Manchester United have announced that fans will have one more chance to say goodbye to club icon Sir Bobby Charlton.
The Manchester Evening News claims that there will be a memorial service on Monday 13th November at 2pm local time. The ceremony will take place at Manchester Cathedral.
One of England and Manchester United´s greatest players sadly passed away on the 21st of October at the age of 86.
“There has never been a more popular footballer” were the words of Sir Matt Busby when asked to describe the legendary Charlton according to a Sky News article. Sir Bobby would certainly have an eventful life.
The Englishman broke into the very talented Manchester United team of the 1950s and became known as one of the mythical Busby Babes. He went on to win the FA Youth Cup in 1956 after turning down the chance of an apprenticeship as an electrical engineer in 1954 to focus on football. The world of engineering may have been poorer, but the football world is eternally grateful.
Charlton would go on to face great adversity losing so many friends and colleagues in the Munich Air Disaster in 1958. The legendary midfielder was able to recover though and go on to win the 1966 World Cup with England and the 1968 European Cup with Manchester United.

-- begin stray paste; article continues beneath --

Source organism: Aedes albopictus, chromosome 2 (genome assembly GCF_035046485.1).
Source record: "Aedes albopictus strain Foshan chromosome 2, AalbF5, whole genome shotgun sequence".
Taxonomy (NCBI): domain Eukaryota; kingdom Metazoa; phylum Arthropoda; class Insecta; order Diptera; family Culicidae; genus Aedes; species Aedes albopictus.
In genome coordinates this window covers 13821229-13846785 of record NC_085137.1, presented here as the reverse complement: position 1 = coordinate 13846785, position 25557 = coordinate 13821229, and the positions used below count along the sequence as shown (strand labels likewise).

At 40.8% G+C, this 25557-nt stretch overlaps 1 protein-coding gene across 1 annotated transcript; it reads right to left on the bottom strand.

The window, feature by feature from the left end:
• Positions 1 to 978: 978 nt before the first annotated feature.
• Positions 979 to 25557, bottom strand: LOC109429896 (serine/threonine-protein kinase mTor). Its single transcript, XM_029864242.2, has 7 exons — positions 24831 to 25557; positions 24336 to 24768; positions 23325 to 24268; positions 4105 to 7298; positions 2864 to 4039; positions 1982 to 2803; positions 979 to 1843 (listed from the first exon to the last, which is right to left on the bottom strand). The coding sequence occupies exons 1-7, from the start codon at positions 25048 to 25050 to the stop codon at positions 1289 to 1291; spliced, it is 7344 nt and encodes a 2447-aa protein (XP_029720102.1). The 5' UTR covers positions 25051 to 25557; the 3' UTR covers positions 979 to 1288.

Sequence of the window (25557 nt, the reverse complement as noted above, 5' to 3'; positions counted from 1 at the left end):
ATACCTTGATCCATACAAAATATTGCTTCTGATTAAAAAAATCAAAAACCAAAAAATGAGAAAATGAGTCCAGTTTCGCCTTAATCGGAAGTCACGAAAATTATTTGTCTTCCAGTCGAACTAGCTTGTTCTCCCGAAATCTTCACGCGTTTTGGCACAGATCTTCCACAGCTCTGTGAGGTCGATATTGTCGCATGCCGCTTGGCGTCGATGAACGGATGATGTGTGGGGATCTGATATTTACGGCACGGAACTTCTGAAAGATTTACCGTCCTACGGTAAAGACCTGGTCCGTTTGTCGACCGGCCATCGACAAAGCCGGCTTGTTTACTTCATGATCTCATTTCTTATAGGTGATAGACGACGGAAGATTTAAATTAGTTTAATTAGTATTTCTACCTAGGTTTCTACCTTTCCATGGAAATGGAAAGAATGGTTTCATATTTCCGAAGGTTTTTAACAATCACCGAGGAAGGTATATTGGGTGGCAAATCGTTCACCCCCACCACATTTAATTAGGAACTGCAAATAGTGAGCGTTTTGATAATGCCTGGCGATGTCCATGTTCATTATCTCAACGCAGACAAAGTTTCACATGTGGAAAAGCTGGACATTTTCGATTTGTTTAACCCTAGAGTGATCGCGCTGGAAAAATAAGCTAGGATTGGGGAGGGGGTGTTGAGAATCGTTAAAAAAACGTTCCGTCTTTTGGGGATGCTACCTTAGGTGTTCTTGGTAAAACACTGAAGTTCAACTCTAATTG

He would also achieve great personal accolades, winning the player of the tournament at the World Cup in 1966, as well as the coveted Ballon d’Or in the same year.
Even after his playing career ended, he would continue to be associated with the club as he became a board member in 1984 after a brief stint in management elsewhere.
Now the time has come for one final farewell. Tributes have already been held at matches vs Copenhagen and Manchester City. Additionally, floral tributes have also been laid at the Trinity Statue, depicting the 60s icons of Booby Charlton, Denis Law and George Best outside of Old Trafford. A condolences book has also been signed by over 80,000 people both in an online and in person format.
According to the MEN article the procession will begin at the city´s cathedral and pass by Old Trafford to give supporters a final opportunity to pay their respects to a player dripped in United history and folklore. The Charlton family have also requested some privacy to organise their own private ceremony for the former midfielder.
The club have also stated that the memorabilia left at the Trinity Statue will be relocated to the club museum alongside those left at Sir Matt Busby’s own tributes in 1994. Furthermore, the plastic will be recycled while the flowers will be composted and used in the gardens at Carrington, the club’s training ground.
The ceremony will be a fitting tribute no doubt for who many consider to be one of England’s and United’s all-time greats. The footballing world may have gained in the 1950s, but it is certainly a poorer place now.